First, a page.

The Restore Act is the rare piece of congressional legislation that is receiving bipartisan support during these political divisive days — with good reason.
The measure would ensure that 80 percent of the fines paid for the BP oil spill under the Clean Water Act could be used to restore the Gulf of Mexico, which suffered severe environmental and economic damage.
It's estimated the spill of 4.9 million barrels will generate between $5 billion to $21 billion in fines, money that could be put to good use repairing the Gulf, which has been badly neglected for decades.
Much would go toward studying and restoring the areas damaged by the oil, which persists in many areas. But the money could also be used to improve the overall health of the much-abused resource, which still accounts for a third of the nation's seafood.
Indeed, the Gulf is infamous for an 8,000-square mile "Dead Zone," where the nutrients dumped by the Mississippi River have created a polluted, lifeless region that threatens the Gulf's critical fishing industry.
Republicans and Democrats alike in Gulf states are solidly behind the measure. Regrettably, some lawmakers want to hijack the funds and use them elsewhere. It would be an injustice to divert the money from the region that suffered from the spill and still needs assistance.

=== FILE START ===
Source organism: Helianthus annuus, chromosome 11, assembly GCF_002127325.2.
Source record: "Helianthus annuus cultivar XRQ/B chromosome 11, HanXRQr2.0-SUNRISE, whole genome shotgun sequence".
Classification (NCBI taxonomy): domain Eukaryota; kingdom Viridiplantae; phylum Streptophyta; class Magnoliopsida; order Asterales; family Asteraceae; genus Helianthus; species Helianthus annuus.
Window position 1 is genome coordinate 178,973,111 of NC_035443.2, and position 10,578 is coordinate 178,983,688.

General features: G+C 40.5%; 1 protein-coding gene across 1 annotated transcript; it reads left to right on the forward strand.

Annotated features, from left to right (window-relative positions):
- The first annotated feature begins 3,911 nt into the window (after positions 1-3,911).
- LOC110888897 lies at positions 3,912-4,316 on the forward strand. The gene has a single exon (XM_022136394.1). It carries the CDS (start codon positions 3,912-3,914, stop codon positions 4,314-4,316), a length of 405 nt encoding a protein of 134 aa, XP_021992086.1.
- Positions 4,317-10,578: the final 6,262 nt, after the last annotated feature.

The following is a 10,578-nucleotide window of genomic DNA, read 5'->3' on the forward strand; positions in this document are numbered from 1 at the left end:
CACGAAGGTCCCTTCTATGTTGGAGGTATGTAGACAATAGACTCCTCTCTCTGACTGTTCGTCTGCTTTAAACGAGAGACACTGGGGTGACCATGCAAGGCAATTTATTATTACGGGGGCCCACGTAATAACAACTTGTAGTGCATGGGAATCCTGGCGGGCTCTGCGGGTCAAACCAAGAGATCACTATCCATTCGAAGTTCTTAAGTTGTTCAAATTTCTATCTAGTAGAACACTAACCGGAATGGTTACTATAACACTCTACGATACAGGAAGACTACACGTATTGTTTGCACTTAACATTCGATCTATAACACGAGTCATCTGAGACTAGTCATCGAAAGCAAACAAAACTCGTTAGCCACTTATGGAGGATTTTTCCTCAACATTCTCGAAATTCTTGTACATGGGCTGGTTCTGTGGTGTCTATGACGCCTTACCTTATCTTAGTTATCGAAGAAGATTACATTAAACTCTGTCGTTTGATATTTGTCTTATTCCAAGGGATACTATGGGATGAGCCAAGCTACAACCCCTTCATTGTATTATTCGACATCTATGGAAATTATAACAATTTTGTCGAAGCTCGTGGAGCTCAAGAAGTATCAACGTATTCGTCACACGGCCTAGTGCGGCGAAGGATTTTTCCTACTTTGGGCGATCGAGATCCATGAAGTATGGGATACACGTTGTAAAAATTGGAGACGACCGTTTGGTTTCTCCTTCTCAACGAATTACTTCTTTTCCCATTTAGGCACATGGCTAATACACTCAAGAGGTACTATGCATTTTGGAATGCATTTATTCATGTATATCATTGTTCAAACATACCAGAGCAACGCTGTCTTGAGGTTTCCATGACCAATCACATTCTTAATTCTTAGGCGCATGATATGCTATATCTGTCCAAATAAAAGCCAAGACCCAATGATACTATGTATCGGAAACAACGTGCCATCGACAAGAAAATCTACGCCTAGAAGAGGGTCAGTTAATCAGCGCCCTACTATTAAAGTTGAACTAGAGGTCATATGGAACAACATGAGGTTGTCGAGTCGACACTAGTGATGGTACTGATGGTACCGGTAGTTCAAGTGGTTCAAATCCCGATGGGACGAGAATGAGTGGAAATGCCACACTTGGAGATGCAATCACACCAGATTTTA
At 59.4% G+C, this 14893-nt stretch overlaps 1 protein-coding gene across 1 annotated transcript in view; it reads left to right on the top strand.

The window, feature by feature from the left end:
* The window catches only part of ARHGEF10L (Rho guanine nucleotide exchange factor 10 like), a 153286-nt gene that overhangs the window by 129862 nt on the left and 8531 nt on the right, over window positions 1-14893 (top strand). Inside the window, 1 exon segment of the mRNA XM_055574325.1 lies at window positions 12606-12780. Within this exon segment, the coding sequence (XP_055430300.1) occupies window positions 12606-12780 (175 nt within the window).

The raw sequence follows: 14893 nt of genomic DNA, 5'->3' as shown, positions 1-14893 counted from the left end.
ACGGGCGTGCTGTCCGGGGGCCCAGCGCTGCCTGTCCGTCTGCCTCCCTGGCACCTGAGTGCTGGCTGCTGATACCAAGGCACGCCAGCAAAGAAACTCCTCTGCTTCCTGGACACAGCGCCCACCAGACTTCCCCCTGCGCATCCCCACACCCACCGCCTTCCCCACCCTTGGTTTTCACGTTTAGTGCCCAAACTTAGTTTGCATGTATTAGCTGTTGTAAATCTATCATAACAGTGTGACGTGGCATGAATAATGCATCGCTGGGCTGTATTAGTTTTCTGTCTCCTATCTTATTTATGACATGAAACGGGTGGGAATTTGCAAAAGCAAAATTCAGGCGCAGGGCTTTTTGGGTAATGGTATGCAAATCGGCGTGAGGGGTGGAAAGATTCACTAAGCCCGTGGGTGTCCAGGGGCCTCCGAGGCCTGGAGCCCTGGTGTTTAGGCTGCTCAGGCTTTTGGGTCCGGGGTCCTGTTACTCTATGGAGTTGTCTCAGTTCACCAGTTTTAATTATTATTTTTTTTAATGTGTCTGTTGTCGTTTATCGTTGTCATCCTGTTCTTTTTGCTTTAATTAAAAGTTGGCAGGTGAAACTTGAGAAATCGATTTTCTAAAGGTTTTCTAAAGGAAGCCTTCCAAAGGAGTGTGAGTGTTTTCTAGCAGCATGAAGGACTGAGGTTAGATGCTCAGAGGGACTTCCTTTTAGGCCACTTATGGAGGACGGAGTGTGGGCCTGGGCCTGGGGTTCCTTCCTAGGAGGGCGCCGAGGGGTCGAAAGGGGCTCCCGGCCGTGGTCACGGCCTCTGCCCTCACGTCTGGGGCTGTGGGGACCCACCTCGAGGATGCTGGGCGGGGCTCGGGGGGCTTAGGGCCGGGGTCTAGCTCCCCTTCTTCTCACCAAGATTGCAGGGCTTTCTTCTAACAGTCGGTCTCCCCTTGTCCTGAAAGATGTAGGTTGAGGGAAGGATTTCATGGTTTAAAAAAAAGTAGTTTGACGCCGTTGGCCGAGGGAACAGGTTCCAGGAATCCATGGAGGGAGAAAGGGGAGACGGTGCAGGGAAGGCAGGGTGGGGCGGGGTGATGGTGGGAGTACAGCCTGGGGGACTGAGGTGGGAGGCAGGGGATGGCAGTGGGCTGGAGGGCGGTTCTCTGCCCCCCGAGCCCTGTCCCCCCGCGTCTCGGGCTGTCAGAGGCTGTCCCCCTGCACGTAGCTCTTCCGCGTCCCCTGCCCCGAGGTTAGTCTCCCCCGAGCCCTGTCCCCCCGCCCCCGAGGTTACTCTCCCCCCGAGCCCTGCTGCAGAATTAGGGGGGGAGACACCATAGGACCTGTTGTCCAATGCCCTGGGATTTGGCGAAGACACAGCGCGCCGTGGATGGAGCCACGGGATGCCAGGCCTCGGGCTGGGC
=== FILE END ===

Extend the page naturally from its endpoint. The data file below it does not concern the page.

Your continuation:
Investing the fines where the damage happened would do more than repair the environment. The act would fund the development of a comprehensive plan to improve the Gulf's health, develop flood and erosion projects, restore the coast and promote tourism.
One study estimated that every $1 million invested in environmental restoration work creates 20 jobs. But this is not a make-work bill. It is a genuine effort to revive the Gulf of Mexico, which helps sustains the economies of surrounding states. The investment would boost economic growth.
Some legislative improvements likely can be made. One of the concerns of Hillsborough Rep. Kathy Castor is that the act does not sufficiently fund Gulf-wide research and recovery.
A few revisions may be necessary, but the Restore Act would ensure Clean Water Act fines were used appropriately, rescuing a critical national resource and a vital economic engine.